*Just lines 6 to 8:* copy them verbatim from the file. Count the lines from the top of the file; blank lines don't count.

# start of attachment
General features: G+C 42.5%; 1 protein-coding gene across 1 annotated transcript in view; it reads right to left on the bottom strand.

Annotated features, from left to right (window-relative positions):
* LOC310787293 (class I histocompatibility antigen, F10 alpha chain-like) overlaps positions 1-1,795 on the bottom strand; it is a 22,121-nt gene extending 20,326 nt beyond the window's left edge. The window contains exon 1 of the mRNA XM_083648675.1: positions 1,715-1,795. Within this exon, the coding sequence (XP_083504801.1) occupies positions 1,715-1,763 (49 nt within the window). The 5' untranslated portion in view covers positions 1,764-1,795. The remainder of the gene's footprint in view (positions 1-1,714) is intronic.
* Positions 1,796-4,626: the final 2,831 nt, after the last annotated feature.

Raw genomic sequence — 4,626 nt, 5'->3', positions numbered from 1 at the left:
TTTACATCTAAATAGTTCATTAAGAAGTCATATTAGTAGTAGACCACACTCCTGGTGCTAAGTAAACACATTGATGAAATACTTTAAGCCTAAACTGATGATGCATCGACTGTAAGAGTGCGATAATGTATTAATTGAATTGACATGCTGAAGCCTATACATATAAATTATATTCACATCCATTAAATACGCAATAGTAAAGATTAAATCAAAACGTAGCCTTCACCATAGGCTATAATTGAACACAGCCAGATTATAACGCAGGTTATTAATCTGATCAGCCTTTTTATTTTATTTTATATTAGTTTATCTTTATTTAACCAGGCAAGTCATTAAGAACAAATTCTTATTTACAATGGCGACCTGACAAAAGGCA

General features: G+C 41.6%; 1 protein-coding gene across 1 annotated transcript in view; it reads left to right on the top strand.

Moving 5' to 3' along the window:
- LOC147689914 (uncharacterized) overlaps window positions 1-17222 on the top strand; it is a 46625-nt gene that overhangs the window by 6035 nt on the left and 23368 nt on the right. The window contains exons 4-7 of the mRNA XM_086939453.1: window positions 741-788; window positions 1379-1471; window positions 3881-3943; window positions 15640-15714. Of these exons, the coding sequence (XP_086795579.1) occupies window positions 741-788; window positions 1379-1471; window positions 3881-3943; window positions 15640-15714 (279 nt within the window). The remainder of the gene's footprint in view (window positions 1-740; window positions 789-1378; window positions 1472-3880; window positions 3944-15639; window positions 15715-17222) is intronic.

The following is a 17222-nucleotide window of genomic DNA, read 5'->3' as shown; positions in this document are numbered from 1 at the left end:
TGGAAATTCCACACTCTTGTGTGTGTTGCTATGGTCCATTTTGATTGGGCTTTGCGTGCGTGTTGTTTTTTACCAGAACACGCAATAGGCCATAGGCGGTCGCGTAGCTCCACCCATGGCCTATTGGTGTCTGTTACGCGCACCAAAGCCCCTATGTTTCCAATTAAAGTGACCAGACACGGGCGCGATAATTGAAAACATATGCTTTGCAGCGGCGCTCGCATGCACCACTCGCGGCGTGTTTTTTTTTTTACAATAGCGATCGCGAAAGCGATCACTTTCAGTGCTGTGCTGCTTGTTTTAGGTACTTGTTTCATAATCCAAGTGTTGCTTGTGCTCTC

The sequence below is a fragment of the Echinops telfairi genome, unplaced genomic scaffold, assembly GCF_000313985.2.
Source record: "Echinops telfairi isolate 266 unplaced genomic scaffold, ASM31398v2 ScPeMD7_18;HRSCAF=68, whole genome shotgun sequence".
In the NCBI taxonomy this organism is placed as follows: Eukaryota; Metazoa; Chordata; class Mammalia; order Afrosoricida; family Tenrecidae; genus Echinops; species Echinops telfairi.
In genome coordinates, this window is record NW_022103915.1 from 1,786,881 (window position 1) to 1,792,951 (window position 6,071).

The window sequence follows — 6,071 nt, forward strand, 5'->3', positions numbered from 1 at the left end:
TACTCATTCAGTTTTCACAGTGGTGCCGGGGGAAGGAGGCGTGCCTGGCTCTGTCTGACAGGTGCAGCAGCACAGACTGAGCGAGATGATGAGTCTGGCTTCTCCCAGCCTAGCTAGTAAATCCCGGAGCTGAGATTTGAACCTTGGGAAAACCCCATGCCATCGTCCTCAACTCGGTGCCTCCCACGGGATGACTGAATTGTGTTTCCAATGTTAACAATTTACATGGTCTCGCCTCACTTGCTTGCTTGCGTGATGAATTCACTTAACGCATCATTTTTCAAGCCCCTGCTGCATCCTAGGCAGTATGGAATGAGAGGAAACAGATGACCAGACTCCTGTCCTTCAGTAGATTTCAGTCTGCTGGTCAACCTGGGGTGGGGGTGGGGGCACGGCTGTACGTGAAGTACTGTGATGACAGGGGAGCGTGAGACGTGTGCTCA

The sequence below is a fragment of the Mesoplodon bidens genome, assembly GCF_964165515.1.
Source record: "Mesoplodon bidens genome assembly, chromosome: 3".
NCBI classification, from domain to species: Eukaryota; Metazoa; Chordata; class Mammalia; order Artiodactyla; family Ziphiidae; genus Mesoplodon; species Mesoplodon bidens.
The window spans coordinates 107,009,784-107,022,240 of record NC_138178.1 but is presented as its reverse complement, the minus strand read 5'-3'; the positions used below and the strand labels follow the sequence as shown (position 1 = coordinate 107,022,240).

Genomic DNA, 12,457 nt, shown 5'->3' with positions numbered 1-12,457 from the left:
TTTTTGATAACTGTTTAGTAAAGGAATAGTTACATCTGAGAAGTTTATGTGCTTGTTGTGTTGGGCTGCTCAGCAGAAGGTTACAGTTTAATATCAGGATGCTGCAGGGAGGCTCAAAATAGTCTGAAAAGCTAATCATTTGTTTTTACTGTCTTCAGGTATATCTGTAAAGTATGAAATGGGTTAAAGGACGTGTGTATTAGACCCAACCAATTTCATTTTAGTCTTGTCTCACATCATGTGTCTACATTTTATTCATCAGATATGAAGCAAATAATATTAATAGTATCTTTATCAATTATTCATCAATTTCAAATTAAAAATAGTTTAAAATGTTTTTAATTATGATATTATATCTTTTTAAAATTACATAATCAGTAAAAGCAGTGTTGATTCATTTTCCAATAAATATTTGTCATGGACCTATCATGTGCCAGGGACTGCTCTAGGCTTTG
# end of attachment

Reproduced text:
TTTACATCTAAATAGTTCATTAAGAAGTCATATTAGTAGTAGACCACACTCCTGGTGCTAAGTAAACACATTGATGAAATACTTTAAGCCTAAACTGATGATGCATCGACTGTAAGAGTGCGATAATGTATTAATTGAATTGACATGCTGAAGCCTATACATATAAATTATATTCACATCCATTAAATACGCAATAGTAAAGATTAAATCAAAACGTAGCCTTCACCATAGGCTATAATTGAACACAGCCAGATTATAACGCAGGTTATTAATCTGATCAGCCTTTTTATTTTATTTTATATTAGTTTATCTTTATTTAACCAGGCAAGTCATTAAGAACAAATTCTTATTTACAATGGCGACCTGACAAAAGGCA

General features: G+C 41.6%; 1 protein-coding gene across 1 annotated transcript in view; it reads left to right on the top strand.

Moving 5' to 3' along the window: